Apples vs. oranges: New food-drug concept marks departure from trend
GREENVILLE, S.C. —More drug store retailers are testing expanded food offerings these days—the latest being a partnership pairing Rite Aid and Supervalu’s Save-A-Lot banner—in an attempt to increase trip opportunities. And given the evolving shopping behaviors of today’s consumer, it’s a strategy that just might work.
You only have to look as far as a recent SymphonyIRI Group study to realize why a general gravitation toward expansion of food store offerings in retail pharmacy settings makes sense. Consumers today are shopping across fewer retailers and are increasing the frequency of their “quick trip” shopping excursions. Total trips across all retailers have declined steadily since second quarter 2009, SymphonyIRI reported, with the exception of those “need-it-now” trips, which have remained steady since that time and actually have jumped dramatically in second quarter 2010.
“You have to think in terms of what is a weekly grocery shopping trip,” said Jeff Weidauer, VP marketing at Vestcom International, a company that helps drive awareness around these food offerings at the drug store with in-store shelf-edge communications. “The idea of Harriet Nelson going to the store once a week…really isn’t the norm any longer. People are shopping more frequently [and], especially where it concerns fresh foods, they’re buying them more just in time.”
Rite Aid’s deal is unique in that it’s partnering with hard-discount grocer Save-A-Lot, a factor that establishes a well-known and growing food store brand within Rite Aid’s four walls of health and wellness. And the strategy meshes with Rite Aid’s segmentation initiative, where the chain is implementing separate marketing and merchandising strategies for stores based on volume and which half of the store fares better—the pharmacy or the front-end.
The initial 10-store test in South Carolina is expected to help boost front-end sales, Cheryl Slavinsky, Rite Aid director of public relations, told Drug Store News. “Since early 2009, we’ve been transitioning from operating all of our stores the same way to identifying unique opportunities among like groups of stores,” she said. “And this is one of those unique opportunities.”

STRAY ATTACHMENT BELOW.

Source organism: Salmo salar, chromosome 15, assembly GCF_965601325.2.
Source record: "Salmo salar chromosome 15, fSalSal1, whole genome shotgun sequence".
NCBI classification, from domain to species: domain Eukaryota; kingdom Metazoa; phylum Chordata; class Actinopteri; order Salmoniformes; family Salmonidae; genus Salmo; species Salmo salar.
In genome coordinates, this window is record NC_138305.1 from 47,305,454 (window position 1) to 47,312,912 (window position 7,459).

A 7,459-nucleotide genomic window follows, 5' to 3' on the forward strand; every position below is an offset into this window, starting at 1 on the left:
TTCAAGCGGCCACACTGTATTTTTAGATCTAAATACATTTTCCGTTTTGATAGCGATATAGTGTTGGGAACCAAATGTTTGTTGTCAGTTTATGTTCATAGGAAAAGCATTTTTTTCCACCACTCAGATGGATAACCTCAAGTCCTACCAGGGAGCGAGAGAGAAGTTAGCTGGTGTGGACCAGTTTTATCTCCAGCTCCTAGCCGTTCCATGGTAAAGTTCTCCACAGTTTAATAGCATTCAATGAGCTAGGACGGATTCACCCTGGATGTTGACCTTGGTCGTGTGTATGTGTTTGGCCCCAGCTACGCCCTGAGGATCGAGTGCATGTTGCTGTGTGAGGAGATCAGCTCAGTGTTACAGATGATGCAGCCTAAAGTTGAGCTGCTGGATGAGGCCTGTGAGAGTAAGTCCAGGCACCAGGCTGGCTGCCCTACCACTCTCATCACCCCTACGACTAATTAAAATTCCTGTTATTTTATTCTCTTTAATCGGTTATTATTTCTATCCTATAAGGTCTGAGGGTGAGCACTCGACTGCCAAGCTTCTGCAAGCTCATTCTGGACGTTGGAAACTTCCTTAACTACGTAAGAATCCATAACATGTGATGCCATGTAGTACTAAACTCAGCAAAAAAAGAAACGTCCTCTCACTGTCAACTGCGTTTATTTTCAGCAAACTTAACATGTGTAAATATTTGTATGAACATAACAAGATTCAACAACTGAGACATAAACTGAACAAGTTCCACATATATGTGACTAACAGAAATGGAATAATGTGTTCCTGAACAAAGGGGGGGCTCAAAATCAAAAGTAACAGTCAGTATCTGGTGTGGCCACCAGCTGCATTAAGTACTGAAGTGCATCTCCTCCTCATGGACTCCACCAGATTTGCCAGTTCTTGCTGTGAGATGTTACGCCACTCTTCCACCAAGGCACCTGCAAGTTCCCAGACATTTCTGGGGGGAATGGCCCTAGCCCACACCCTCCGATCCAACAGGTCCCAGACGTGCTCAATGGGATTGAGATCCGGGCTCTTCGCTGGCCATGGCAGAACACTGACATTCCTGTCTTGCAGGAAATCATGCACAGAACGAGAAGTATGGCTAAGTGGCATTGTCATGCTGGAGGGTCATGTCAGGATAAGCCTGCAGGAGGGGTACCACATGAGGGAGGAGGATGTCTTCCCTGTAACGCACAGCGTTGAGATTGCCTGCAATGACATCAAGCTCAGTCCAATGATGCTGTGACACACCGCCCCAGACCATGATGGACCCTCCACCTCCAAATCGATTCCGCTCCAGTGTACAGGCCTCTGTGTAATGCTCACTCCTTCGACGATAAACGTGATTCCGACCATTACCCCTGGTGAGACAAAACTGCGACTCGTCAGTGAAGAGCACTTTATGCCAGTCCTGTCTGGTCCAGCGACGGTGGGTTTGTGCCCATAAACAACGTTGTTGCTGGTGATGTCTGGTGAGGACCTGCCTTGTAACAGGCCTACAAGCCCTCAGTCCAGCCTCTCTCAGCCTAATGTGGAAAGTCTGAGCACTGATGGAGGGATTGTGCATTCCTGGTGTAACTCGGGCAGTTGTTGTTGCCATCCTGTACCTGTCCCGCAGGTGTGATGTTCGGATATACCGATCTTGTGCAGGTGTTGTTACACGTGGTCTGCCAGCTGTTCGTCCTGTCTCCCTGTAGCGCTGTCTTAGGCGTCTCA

And Supervalu has dedicated quite a bit of capital against the rapid expansion of Save-A-Lot outlets in the Carolinas and nearby markets—as many as 100 new locations are planned for the company’s current fiscal year, and more than half of these stores will open across the Carolinas, Georgia, Alabama, Mississippi and Louisiana.
Giant Eagle awarded for green efforts
PITTSBURGH Giant Eagle has received four awards from the Environmental Protection Agency for its eco-friendly practices and sustainability efforts, the supermarket retailer said.
Giant Eagle was the recipient of the EPA Montreal Protocol award, the GreenChill environmental award, the GreenChill building certification and the EPA Smartway transport partnership perfect performance score.
“Our multiple partnerships with the EPA are a significant piece of our overall sustainability strategy, which also includes our energy management efforts and recycling initiatives,” said Shelly Sponholz, Giant Eagle SVP real estate and development. “We truly believe that our environmental commitment is a vital part to the success of both our communities and our business, as so many of the sustainable projects we undertake produce tangible benefits to each.”
Giant Eagle operates stores throughout western Pennsylvania, Ohio, north central West Virginia and Maryland.
Retailers urge Congress to reject Chinese currency legislation
ARLINGTON, Va. As members of Congress move to try and force China to revalue its currency, the renminbi yuan, retailers are weighing in on the issue.
The Retail Industry Leaders Association, which represents more than 200 retailers, manufacturers and suppliers, asked lawmakers Friday to reject legislation under consideration Friday morning by the House Ways and Means Committee that would pressure China on its currency by imposing tariffs on products imported from there.
Alarge share of consumer products sold in the United States are made in China, and in many cases are no longer made in the United States. Thus, placing tariffs on goods imported from China could force retailers to pass the costs onto consumers.
“Provoking tension with our trading partners doesn’t come without costs, and we should choose our battles carefully, especially given the great amount of uncertainty in markets at this time,” RILA VP international trade Stephanie Lester said. “It makes little sense to enact harmful policies that will spark a bilateral conflict over currency with one of our largest trading partners and fastest-growing markets for American exports, given almost stagnant economic growth.”